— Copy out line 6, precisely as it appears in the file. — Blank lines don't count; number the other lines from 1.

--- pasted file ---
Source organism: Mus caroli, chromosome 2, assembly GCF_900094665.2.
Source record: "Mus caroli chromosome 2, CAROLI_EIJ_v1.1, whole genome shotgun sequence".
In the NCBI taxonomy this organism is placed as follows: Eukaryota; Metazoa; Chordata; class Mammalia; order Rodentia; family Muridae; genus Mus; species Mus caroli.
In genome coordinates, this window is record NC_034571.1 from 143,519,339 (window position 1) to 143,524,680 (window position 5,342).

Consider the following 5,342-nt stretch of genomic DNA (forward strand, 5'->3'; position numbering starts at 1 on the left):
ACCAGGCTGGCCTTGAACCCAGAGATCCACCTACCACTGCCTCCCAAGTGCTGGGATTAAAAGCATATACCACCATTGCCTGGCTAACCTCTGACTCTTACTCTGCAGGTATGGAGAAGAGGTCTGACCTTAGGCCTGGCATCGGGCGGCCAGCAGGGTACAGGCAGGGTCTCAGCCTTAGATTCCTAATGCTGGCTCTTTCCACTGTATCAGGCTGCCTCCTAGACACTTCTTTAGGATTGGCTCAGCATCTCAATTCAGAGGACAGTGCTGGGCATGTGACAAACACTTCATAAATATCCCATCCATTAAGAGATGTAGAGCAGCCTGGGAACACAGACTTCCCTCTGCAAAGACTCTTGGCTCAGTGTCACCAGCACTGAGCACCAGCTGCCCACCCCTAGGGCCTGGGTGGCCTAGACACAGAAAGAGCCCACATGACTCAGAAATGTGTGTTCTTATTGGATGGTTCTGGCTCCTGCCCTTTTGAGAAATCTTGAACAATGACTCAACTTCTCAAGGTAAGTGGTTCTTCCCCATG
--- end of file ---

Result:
ACCAGGCTGGCCTTGAACCCAGAGATCCACCTACCACTGCCTCCCAAGTGCTGGGATTAAAAGCATATACCACCATTGCCTGGCTAACCTCTGACTCTTACTCTGCAGGTATGGAGAAGAGGTCTGACCTTAGGCCTGGCATCGGGCGGCCAGCAGGGTACAGGCAGGGTCTCAGCCTTAGATTCCTAATGCTGGCTCTTTCCACTGTATCAGGCTGCCTCCTAGACACTTCTTTAGGATTGGCTCAGCATCTCAATTCAGAGGACAGTGCTGGGCATGTGACAAACACTTCATAAATATCCCATCCATTAAGAGATGTAGAGCAGCCTGGGAACACAGACTTCCCTCTGCAAAGACTCTTGGCTCAGTGTCACCAGCACTGAGCACCAGCTGCCCACCCCTAGGGCCTGGGTGGCCTAGACACAGAAAGAGCCCACATGACTCAGAAATGTGTGTTCTTATTGGATGGTTCTGGCTCCTGCCCTTTTGAGAAATCTTGAACAATGACTCAACTTCTCAAGGTAAGTGGTTCTTCCCCATG